BlackcoatsDaughterAs the son of Anthony Perkins, who famously portrayed Norman Bates in the seminal Alfred Hitchcock thriller Psycho, director Oz Perkins was sure to catch the horror bug. The Blackcoat’s Daughter, which toured the 2015 festival circuit under the less catchy but more lyrical title of February, is his first film, though it was released after what was meant to be his follow-up, the Netflix original I Am the Pretty Thing that Lives in the House. Even if it had been released first, however, the film in no way feels like a debut. Perkins arrives as a confident and intelligent stylist in an age when horror cinema — the most cyclical of American film genres — is back in “reinvention mode.” The film shies away from the nihilistic banalities of torture porn and bad Blumhouse movies, focusing instead on humanistic horror and emotional turmoil. Perkins said the narrative, which tracks a pair of parallel storylines—featuring an escaped mental patient (Emma Roberts) and a pair of snow-bound students (Kiernan Shipka and Lucy Boyton) stranded at their all-girl boarding school, respectively—was partially informed by the sudden death of his parents. In a film that touches on the demonic and the supernatural, it’s grief that emerges as the most malevolent presence, an invisible wound more painful and lasting than even the most vicious slash of the knife. Drew Hunt

JohnWick2Who’s John Wick? He’s the world’s greatest assassin, played with stoic intensity by Keanu Reeves. Ok, that’s the basic stuff, but who is he really—like, as an actual character, beyond his job description. Director Chad Stahelski doesn’t seem to know the answer or frankly doesn’t care; he sees Wick as a vessel for explosive set-pieces, goosing audience amusement, which is why John Wick: Chapter 2 feels so empty. Wick has a bounty on his head from bad guy Santino D’Antonio (Riccardo Scamarcio), which gives him his latest excuse to basically just kill a bunch of people in “cool” ways. There are some memorable moments involving his kills, including three people done-in by pencils, and… well, that’s basically it. The film rarely feels jolted by any real sense of excitement, or imagination, opting instead for a relentless parade of fatalities. Lacking the grace someone like Johnny To would bring to an action set-piece, things here more often than not are built around blunt force. Seldom does a moment go by that doesn’t feel exhausting, and with a runtime of two hours, the extent of that exhaustion is felt. For many victims that cross Wick’s path, the end is the only mercy, and the same goes for us. PA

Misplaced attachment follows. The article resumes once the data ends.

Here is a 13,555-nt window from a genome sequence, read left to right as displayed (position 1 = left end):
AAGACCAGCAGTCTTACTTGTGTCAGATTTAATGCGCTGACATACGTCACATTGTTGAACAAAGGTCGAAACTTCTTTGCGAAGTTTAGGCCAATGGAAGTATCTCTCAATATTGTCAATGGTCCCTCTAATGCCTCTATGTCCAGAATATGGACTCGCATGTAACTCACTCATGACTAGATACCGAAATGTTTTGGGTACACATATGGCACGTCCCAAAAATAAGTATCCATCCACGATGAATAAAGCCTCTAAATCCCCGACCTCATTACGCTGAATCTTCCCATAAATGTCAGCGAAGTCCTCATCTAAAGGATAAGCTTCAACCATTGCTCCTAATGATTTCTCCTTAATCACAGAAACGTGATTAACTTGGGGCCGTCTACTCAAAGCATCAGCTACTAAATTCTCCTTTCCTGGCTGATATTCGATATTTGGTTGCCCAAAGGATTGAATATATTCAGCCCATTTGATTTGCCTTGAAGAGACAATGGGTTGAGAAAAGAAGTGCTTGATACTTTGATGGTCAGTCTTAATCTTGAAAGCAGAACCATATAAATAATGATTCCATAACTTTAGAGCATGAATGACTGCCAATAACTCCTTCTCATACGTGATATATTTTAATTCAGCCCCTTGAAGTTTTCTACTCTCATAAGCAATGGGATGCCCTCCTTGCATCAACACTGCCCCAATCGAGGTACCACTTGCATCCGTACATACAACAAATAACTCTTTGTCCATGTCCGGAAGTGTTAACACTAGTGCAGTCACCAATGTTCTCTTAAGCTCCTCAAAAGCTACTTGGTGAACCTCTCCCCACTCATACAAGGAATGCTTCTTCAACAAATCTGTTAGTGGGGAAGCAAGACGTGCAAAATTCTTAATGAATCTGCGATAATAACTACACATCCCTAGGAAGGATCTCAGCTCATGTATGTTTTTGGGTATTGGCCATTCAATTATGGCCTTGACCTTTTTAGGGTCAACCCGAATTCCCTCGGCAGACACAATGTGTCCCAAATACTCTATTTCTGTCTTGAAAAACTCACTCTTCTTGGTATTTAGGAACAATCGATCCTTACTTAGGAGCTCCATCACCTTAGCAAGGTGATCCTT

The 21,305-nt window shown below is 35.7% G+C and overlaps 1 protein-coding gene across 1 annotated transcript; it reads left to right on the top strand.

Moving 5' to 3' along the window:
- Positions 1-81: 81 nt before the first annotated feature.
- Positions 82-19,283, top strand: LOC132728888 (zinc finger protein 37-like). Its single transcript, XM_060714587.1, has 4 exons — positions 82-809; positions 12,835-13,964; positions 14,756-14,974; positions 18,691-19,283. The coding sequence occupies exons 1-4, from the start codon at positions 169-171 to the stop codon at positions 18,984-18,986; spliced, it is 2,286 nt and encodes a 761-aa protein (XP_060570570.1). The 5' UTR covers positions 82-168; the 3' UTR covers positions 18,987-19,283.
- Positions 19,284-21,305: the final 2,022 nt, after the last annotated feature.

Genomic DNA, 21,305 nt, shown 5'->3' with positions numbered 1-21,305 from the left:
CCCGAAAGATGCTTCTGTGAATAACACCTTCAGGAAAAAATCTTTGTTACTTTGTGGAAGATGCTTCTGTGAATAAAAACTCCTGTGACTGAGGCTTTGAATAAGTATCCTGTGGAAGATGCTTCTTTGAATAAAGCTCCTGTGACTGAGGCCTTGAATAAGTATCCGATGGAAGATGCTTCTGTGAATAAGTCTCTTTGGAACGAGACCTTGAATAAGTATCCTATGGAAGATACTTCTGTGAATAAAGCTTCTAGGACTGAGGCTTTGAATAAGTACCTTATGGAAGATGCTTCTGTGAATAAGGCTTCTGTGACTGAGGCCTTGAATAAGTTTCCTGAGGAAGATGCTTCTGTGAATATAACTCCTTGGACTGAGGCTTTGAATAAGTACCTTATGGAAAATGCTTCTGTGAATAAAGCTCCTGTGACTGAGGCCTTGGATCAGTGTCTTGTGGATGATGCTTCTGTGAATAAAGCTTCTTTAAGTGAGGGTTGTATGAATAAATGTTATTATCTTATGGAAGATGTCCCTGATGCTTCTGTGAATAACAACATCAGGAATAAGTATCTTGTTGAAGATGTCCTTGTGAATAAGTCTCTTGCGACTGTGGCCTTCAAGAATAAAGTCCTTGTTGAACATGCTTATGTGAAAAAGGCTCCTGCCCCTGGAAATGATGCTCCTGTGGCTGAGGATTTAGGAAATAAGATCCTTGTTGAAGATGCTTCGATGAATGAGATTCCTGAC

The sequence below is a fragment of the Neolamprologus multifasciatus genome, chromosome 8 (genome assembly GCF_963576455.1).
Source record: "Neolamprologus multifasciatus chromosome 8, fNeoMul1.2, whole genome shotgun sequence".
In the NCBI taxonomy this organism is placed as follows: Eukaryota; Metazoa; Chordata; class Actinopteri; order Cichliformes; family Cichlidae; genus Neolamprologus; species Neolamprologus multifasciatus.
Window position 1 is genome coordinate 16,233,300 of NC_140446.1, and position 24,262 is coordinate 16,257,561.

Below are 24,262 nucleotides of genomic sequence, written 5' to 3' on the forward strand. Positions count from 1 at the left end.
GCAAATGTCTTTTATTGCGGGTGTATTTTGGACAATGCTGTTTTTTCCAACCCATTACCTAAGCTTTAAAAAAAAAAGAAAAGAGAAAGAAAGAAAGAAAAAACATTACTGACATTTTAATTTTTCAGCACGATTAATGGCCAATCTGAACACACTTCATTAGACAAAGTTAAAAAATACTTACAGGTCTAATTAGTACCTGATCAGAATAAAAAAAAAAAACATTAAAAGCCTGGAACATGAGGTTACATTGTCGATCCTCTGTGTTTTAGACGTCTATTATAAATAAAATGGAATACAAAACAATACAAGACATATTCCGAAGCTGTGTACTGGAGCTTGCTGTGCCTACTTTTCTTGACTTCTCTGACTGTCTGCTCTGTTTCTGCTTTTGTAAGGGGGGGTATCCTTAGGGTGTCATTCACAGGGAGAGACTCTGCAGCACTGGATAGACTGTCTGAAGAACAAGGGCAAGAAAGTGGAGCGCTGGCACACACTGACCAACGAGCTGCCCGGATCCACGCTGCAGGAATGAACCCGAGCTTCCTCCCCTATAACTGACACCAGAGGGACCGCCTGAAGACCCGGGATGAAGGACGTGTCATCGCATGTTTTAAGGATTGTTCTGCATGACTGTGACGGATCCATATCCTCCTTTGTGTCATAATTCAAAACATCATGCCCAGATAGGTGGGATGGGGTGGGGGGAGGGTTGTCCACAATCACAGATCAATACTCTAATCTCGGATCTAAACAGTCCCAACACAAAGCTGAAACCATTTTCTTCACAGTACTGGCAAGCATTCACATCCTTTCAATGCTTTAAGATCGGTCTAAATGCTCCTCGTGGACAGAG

ihatemyselfWords like “raw” and “fearless” come up awfully short as descriptors for Joanna Arnow’s autobiographical nonfiction work i hate myself : ), a document of the filmmaker’s relationship with a crass, heavy-drinking amateur stand-up comedian/anarchist that acts as a means of answering her own question: “Is it a good idea to be dating James?” The self-interrogating extends to the construction of the film itself, as Arnow includes conversations with her editor (who appears each time fully nude, a witty quid-pro-quo to her own physical/psychological/emotional exposure) about the film as a work-in-progress. I hate myself : ) can be excruciating to watch (particularly when Arnow inflicts a viewing of the film on her weary parents) and also perversely funny and strangely exhilarating. Much has been made of the self-documenting tendencies of today’s twentysomethings, but Arnow digs far deeper than mere navel-gazing. While the unsparing, rotten-teeth-and-all nature of the work gives it a transgressive charge, Arnow’s also thinking through the relationship between form and narrative in a clever, provocative way—and putting that process, too, on display. Alex Engquist